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Georgia missing a chance to strengthen its workforce
Melissa Johnson

While most adults who rely on cash and food assistance in Georgia lack any education beyond high school, not enough of the state’s workers are trained for so-called middle-skill jobs. Middle-skill jobs require more than a high school diploma but less than a four-year degree.

A new Georgia Budget and Policy Institute report shows how the state could better leverage the potential of safety net programs Temporary Assistance for Needy Families (TANF) and Supplemental Nutrition Assistance Program Employment and Training (SNAP E&T) to build a more skilled workforce. Using these initiatives to educate Georgians with low incomes would have long-term benefits for the state. As these residents secure in-demand skills, they are less likely to need to rely on public benefits. It makes sense for Georgia to:

Partner with technical colleges and nonprofits to leverage more SNAP E&T money to help food-stamp recipients secure marketable job skills and postsecondary credentials.

The SNAP E&T program is designed to help food-stamp recipients meet work requirements and gain the skills, training or experience to help them get a steady job. A substantial amount of federal money can be leveraged through the SNAP program to provide case management, child care, transportation and other support services to help food-stamp recipients secure college credentials.

Georgia recently expanded its SNAP education and training initiatives to serve underemployed, childless adults without disabilities in 12 counties. More than 90 percent of these adults are assigned to job search activities. Washington state, through partnerships with all of its community colleges and community-based organizations, operates a model program that helps food-stamp recipients earn college credentials in fields like welding, nursing and transportation.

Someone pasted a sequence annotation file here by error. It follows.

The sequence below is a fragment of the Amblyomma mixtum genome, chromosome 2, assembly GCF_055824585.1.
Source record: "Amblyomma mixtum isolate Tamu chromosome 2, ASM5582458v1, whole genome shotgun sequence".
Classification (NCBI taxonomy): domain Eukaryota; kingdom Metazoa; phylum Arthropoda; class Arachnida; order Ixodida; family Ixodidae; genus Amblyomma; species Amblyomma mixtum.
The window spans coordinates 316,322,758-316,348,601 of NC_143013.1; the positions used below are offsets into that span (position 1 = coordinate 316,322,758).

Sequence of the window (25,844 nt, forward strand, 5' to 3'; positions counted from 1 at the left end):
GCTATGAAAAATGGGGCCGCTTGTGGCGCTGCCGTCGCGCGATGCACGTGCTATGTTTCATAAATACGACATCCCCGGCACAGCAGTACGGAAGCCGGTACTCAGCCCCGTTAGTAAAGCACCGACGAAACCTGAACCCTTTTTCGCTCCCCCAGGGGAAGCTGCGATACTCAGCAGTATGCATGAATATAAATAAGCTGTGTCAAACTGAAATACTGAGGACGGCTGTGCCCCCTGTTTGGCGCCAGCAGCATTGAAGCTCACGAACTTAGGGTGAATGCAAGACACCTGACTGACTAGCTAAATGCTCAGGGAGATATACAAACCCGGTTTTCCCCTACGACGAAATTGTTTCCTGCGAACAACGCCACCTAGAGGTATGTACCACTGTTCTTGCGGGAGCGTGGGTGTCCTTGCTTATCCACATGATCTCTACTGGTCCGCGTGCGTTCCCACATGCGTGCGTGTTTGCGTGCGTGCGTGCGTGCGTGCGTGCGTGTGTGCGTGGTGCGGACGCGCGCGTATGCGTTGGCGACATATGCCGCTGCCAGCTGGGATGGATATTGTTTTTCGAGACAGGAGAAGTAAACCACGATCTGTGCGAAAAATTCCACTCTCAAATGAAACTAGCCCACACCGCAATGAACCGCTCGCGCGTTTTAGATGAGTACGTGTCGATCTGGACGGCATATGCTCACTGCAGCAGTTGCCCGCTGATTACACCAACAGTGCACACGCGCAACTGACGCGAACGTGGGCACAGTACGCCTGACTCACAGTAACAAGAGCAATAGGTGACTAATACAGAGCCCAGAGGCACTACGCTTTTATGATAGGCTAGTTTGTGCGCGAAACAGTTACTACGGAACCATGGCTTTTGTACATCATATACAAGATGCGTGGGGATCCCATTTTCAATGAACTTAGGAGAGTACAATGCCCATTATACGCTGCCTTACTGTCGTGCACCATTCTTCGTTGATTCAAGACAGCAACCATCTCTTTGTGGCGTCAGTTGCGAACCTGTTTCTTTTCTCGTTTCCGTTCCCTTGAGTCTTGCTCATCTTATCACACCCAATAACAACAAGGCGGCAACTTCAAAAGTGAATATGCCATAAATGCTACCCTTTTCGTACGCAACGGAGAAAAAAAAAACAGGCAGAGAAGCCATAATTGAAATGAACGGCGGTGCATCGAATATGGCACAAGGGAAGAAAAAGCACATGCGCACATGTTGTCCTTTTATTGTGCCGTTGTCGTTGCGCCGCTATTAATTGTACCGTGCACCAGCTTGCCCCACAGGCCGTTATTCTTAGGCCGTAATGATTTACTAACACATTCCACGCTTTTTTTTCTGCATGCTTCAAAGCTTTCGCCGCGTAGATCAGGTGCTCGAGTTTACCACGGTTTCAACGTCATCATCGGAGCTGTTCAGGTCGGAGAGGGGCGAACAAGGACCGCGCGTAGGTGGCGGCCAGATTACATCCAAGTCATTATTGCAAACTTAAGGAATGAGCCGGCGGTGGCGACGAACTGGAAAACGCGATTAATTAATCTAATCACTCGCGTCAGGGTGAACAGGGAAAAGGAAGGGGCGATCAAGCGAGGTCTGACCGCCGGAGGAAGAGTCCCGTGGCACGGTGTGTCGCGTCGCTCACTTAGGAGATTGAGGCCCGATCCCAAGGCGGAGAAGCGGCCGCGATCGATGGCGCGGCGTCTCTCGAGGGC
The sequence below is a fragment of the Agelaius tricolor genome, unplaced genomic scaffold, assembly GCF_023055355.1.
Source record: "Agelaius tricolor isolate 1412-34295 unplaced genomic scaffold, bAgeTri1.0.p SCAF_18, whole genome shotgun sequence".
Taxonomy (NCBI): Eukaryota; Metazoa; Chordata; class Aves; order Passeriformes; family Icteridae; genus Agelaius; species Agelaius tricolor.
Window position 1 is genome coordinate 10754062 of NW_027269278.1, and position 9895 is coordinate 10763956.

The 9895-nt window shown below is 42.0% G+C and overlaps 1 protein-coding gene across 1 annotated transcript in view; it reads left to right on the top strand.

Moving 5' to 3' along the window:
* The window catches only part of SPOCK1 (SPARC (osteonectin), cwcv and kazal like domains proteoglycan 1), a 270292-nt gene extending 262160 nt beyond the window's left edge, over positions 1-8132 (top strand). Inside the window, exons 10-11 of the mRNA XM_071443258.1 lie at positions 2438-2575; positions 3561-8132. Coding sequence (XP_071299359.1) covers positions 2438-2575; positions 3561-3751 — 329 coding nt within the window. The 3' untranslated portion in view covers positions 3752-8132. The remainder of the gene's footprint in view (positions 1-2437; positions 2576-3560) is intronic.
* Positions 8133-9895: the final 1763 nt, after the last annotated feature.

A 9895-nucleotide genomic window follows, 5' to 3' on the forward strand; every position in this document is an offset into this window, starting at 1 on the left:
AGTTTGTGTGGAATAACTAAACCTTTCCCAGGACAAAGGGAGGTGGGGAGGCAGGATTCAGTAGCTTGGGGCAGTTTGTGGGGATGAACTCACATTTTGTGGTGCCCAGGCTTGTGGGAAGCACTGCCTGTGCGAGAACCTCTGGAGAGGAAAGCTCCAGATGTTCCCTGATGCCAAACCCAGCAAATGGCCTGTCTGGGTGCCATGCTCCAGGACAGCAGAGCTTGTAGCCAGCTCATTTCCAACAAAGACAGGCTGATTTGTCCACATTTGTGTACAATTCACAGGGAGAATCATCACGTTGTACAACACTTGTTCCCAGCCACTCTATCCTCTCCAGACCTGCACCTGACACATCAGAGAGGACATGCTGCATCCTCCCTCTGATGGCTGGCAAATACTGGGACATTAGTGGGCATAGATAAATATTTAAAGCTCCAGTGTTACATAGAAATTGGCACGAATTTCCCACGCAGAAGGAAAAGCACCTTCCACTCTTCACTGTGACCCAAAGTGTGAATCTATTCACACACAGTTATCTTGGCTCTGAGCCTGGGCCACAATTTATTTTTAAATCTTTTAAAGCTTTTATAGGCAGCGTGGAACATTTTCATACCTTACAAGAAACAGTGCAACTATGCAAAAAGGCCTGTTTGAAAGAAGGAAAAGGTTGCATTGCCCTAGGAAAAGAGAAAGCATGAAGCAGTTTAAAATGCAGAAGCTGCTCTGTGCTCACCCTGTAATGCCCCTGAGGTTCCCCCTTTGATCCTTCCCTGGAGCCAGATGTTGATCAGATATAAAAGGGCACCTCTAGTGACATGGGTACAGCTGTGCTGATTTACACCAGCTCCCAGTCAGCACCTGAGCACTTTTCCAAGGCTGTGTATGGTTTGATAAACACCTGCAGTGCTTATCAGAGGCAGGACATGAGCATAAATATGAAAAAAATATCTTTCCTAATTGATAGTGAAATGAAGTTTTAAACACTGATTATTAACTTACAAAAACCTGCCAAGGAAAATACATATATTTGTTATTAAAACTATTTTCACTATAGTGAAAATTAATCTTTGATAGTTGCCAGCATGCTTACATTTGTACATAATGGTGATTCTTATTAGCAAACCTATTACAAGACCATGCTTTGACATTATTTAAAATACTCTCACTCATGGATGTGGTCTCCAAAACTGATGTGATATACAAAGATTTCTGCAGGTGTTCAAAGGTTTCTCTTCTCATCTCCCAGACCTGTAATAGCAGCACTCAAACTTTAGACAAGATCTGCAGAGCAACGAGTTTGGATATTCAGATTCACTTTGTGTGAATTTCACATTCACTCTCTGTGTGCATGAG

• Use more of its $331 million federal TANF block grant to help residents earning low incomes attain college credentials. This money can be used for four broad purposes, including job preparation. Georgia spent little more than 1 percent of its TANF block grant to educate and train parents for work, while it spent most TANF funding on child welfare. Arkansas, Kentucky, Oklahoma, and California are among the states that use money to help more of their residents earning low incomes attain college credentials.

• Employ state workforce-development resources to serve more public-assistance recipients. The recent passage of the Workforce Innovation and Opportunity Act provides a great opportunity for Georgia’s public workforce-development system to collaborate with both federal assistance programs, including sharing skills assessments, making referrals and creating career pathways.

Georgia should take full advantage of the federal resources available to help educate its citizens who get public assistance. It is a win-win for the recipients, their families and the state’s workforce.

Johnson is a policy analyst for the Georgia Budget and Policy Institute, an independent think tank that analyzes budget and tax policies and aims to inspire responsible decision-making.

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